Opencensus: Started by Google, it supports both tracing and metrics data. But compared with opentracing, it supports fewer frameworks and programming languages.
Opentelemetry: It not only combines pros of both opentracing and opencensus, but also avoids their cons. But, it is an ongoing standard, which means it is not mature enough to be implemented.
Terminologies in Opentracing
OpenTracing is an open-source project that aims to provide vendor-neutral APIs and instrumentation for distributed tracing. In distributed cloud-native applications, it is difficult for engineering teams to see how requests are performing across services. And that’s where distributed tracing comes into the picture.
But the problem for large organizations in adopting distributed tracing is the lack of reusable instrumentation for a vast number of open-source frameworks and libraries.
OpenTracing terminologies are meant to solve this by developing a common instrumentation API.
There are four main terminologies in Opentracing:
1. Trace and Span
Trace: The description of a transaction as it moves through a distributed system.
Span: A named, timed operation representing a piece of the workflow. Spans accept key:value tags as well as fine-grained, timestamped, structured logs attached to the particular span instance.
2. Tags and Logs in Span
Tags are key:value pairs that enable user-defined annotation of spans in order to query, filter, and comprehend trace data. Span tags should be applied to the whole span. There is a list of conventional span tags for common scenarios available at semantic_conventions.md. Examples may include tag keys like db.instance to identify a database host, http.status_code to represent the HTTP response code, or error which can be set to True if the operation represented by the Span fails.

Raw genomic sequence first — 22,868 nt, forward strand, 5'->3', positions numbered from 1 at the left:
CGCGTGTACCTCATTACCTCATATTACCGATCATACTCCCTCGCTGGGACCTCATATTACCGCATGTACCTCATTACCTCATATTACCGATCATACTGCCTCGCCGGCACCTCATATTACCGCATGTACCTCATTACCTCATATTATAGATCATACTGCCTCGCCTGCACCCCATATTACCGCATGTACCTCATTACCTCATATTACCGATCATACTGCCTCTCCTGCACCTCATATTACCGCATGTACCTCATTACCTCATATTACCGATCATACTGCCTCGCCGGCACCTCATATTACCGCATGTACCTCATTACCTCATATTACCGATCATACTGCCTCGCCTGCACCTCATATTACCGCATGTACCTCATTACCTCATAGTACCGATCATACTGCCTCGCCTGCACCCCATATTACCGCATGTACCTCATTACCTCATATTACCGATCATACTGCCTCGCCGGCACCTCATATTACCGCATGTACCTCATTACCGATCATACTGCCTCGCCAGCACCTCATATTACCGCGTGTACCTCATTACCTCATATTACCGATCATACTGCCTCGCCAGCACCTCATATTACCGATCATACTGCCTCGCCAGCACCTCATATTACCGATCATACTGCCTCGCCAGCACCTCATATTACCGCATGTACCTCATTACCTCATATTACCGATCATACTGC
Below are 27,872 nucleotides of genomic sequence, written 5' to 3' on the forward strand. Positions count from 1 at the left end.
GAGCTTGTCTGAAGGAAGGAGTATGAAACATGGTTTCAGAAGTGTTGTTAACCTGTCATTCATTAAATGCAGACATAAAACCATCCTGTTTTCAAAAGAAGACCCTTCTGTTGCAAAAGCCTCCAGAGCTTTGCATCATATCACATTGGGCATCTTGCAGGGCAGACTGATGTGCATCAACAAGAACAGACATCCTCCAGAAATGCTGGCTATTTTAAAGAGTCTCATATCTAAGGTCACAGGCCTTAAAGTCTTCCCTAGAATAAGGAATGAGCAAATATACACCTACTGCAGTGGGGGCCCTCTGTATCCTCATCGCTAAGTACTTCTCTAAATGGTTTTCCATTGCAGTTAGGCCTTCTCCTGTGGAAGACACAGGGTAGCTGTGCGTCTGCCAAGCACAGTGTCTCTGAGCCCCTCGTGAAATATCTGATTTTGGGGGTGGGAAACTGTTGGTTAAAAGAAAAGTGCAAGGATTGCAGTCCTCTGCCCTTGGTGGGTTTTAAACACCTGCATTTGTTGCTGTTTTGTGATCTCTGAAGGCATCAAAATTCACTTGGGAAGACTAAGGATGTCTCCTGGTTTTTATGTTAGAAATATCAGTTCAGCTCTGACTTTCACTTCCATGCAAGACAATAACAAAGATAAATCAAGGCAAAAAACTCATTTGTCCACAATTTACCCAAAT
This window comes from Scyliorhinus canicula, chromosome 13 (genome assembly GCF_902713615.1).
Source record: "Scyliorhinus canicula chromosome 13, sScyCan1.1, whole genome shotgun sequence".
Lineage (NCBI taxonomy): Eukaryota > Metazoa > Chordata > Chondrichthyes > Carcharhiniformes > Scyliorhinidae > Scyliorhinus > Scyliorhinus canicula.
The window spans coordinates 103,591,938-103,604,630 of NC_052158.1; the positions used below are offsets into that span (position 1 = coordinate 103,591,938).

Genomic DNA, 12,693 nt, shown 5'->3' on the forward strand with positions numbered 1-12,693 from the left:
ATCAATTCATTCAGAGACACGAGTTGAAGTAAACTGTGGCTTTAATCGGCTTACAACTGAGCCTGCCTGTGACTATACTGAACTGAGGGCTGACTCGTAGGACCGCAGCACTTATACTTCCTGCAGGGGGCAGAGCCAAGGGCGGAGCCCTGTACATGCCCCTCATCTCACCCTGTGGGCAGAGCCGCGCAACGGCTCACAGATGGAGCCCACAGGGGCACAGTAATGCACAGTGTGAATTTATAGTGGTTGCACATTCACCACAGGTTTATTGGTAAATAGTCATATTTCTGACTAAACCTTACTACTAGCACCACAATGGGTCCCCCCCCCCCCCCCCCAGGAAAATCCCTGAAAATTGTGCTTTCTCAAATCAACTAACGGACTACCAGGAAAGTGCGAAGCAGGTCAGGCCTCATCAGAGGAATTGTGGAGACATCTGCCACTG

Logs are key:value pairs that are useful for capturing timed log messages and other debugging or informational output from the application itself. Logs may be useful for documenting a specific moment or event within the span (in contrast to tags which apply to the span regardless of time).
The SpanContext carries data across process boundaries. It has two major components:
An implementation-dependent state that refers to the distinct span within a trace. i.e., the implementing Tracer’s definition traceID
- Baggage Items. These are key:value pairs that cross process-boundaries.
4. Span reference
A Span may refer to zero or more other SpanContexts that are causally related. OpenTracing presently defines two types of references: ChildOf and FollowsFrom. Both reference types specifically model direct causal relationships between a child Span and a parent Span. In the future, OpenTracing may also support reference types for Spans with non-causal relationships (e.g., Spans that are batched together, Spans that are stuck in the same queue, etc).
ChildOf references: A Span may be the ChildOf a parent Span. In a ChildOf reference, the parent Span depends on the child Span in some capacity.
FollowsFrom: FollowsFrom is used in special cases where the new Span is independent of the parent Span, such as in asynchronous processes.
In the next part, we’ll discuss how to use Jaeger to monitor microservices-based distributed systems.
Disclaimer: The statements and opinions expressed in this article are those of the author(s) and do not necessarily reflect the positions of Thoughtworks.